- central dome that is clad in what appear to be the original 1874 tin shingles
- subsidiary cupolas that decorate the side wings of the building which consist of octagonal drums with ribbed domes
- diminished pediments of the side wings that echo the central pediment
- smooth ashlar surface of the front façade that contrasts with the hammer-dressed stone on the rear of the structure
- lighter stone quoins that decorate the projecting corners of the east and west wings
- front façade windows that have continuous masonry surrounds
- triple-arched windows that appear on the wing facades
- second-storey windows that are taller than those on the ground floor so that the large interior court room spaces could be well lit
- location on a gentle incline that overlooks parkland and the lakefront beyond
- location within a historical and institutional neighbourhood of the city and adjacent to Queen's University Campus
- large, ornate cast iron fountain that graces the front entrance of the Courthouse
- circular driveway that encircles the fountain area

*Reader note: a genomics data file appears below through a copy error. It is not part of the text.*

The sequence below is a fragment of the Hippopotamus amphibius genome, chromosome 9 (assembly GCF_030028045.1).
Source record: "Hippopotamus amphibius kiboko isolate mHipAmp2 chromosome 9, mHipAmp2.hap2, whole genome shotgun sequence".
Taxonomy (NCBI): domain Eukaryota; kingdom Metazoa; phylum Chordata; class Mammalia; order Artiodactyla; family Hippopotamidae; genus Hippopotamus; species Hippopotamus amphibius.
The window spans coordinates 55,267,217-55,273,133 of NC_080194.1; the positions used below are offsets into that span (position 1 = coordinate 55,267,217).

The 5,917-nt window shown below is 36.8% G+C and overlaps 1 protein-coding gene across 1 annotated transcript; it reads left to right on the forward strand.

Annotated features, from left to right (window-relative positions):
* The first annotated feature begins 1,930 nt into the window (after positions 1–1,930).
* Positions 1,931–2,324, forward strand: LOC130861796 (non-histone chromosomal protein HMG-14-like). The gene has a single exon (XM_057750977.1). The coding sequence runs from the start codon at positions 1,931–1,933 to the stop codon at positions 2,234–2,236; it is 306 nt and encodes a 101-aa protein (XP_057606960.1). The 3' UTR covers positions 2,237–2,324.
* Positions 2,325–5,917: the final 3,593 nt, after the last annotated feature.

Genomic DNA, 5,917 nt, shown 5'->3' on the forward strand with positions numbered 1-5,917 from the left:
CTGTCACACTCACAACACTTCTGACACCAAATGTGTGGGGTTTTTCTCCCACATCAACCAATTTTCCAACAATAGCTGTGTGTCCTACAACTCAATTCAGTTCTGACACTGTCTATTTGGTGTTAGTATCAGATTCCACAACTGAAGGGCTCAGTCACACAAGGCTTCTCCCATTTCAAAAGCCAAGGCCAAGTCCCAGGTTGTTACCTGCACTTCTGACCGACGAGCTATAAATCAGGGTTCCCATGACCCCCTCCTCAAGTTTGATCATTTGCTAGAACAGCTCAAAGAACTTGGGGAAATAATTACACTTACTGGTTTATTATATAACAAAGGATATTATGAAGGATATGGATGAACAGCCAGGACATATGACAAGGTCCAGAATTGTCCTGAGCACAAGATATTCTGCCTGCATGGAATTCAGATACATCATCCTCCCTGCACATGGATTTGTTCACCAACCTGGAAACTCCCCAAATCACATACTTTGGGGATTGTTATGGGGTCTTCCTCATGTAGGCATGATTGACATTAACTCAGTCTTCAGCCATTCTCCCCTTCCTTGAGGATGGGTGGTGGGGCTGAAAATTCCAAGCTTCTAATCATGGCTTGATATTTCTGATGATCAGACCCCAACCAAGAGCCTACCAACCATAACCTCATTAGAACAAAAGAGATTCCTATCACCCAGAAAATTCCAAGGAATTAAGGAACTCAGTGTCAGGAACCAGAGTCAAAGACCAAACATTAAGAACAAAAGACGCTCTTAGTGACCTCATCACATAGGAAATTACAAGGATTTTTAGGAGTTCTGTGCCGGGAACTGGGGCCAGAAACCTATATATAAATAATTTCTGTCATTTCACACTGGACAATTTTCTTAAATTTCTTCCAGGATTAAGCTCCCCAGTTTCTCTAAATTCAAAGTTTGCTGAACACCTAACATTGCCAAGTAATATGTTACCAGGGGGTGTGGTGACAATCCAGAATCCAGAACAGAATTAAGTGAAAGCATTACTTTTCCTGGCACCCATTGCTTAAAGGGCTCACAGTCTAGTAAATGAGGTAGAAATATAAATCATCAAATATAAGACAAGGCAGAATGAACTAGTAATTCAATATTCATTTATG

- large site that includes a generous approach and accommodates service entrances and parking facilities at the rear of the main building
- Registry Office location that is immediately next door to the courthouse




Recognition Authority

Ontario Heritage Trust

Recognition Statute

Ontario Heritage Act

Recognition Type

Ontario Heritage Foundation Easement

Recognition Date


Historical Information

Significant Date(s)

1964/01/01 to 1966/01/01
1965/01/01 to 1965/01/01
1874/01/01 to 1874/01/01
1931/01/01 to 1931/01/01

Theme - Category and Type

Governing Canada
Government and Institutions

Function - Category and Type


Office or office building


Courthouse and/or Registry Office

Architect / Designer

John Power


George Newlands

Additional Information

Location of Supporting Documentation

Conservation Easement Files Ontario Heritage Trust 10 Adelaide Street East

Cross-Reference to Collection

Fed/Prov/Terr Identifier